Ontario's cap-and-trade plan will cost $8 billion in first few years: AG

Shawn Jeffords, Political Bureau Chief

By Shawn Jeffords, Political Bureau Chief

Ontario Premier Kathleen Wynne and Environment Minister Glen Murray talk to media about the new provincial climate change strategy at the Royal Ontario Museum on Nov. 24, 2015. (Ernest Doroszuk/Toronto Sun files)

Ontario Premier Kathleen Wynne and Environment Minister Glen Murray talk to media about the new provincial climate change strategy at the Royal Ontario Museum on Nov. 24, 2015. (Ernest Doroszuk/Toronto Sun files)

Toronto - 

The Liberal government’s cap-and-trade plan will not “significantly” lower emissions in the province by 2020, Bonnie Lysyk says, calling their forecasts “unrealistic.”

But the auditor general warned Wednesday that Ontario’s cap-and-trade program will cost consumers and businesses $8 billion in its first years of operation to get minimal greenhouse gas reductions.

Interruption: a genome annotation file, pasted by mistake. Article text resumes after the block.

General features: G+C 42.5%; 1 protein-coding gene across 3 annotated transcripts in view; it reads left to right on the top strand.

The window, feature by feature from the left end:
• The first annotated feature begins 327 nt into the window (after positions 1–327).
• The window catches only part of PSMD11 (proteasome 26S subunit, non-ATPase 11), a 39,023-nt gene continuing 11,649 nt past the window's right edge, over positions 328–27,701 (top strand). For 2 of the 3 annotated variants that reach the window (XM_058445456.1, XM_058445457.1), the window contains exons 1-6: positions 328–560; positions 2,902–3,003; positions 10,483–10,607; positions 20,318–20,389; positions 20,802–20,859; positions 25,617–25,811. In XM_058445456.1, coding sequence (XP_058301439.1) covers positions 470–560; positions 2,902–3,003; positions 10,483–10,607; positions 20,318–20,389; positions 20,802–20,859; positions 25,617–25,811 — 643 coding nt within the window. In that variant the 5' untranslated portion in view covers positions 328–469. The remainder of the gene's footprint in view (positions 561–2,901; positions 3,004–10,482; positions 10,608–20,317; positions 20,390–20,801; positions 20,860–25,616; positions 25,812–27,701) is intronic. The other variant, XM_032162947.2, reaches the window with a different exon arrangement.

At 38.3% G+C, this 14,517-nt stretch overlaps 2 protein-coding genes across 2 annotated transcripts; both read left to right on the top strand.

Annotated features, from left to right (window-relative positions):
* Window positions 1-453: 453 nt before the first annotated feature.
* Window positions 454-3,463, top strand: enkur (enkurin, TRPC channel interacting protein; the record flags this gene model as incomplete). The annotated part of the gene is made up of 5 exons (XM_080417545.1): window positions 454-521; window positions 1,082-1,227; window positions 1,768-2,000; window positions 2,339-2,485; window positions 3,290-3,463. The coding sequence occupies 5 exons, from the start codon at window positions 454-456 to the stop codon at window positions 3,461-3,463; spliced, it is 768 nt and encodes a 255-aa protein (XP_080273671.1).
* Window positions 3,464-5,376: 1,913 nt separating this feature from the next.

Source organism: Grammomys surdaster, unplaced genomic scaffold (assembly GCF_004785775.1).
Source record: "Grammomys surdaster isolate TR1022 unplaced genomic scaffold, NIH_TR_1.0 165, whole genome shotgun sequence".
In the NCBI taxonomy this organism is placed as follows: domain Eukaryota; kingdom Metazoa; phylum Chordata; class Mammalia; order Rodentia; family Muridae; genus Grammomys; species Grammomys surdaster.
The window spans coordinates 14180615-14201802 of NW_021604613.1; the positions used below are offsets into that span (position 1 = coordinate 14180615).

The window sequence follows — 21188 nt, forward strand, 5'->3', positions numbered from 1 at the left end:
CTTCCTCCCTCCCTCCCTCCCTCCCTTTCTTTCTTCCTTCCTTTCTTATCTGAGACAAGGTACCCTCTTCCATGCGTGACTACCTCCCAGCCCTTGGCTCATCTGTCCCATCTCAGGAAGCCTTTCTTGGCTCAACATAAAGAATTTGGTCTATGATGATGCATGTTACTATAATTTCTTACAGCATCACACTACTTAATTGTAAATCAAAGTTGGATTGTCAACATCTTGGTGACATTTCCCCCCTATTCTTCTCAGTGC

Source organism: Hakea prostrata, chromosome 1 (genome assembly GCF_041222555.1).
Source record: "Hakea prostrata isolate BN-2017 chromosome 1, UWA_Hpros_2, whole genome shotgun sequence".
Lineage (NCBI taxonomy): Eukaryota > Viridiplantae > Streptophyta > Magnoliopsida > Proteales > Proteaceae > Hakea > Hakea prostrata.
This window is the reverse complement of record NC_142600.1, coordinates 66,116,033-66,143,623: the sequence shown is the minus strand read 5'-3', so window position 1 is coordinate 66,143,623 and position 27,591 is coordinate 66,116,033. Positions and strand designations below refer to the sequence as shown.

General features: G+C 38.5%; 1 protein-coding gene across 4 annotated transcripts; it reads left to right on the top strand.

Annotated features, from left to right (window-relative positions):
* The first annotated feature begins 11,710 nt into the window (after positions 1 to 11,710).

Households will pay an average of $156 next year in added costs on gasoline and natural gas, rising to $210 in 2019 plus another $75 that year in indirect costs on goods and services, she said.

The government has also earmarked $1.32 billion out of the expected $8 billion in projected cap-and-trade revenue to help offset the cost of residential and business electricity bills, but it doesn’t say how, according to Lysyk’s report.

The AG says that Ontario will fall well below its target of 18.7 megatonnes of emission reductions. Based on a study that the Ministry of the Environment and Climate Change commissioned, the province will achieve 3.8 megatonnes, or about 20% of the target, she said.

In addition, the ministry plans to count emission reductions that Quebec and California achieve in the system towards their goals.

“The potential exists for double reporting of emission reductions between California, Quebec and Ontario,” Lysyk said.

The Liberal plan will cost Ontario households and businesses $8 billion between 2017 and 2020, she noted.

The cap and trade system comes into effect Jan. 1, 2017.

— With files from The Canadian Press

sjeffords@postmedia.com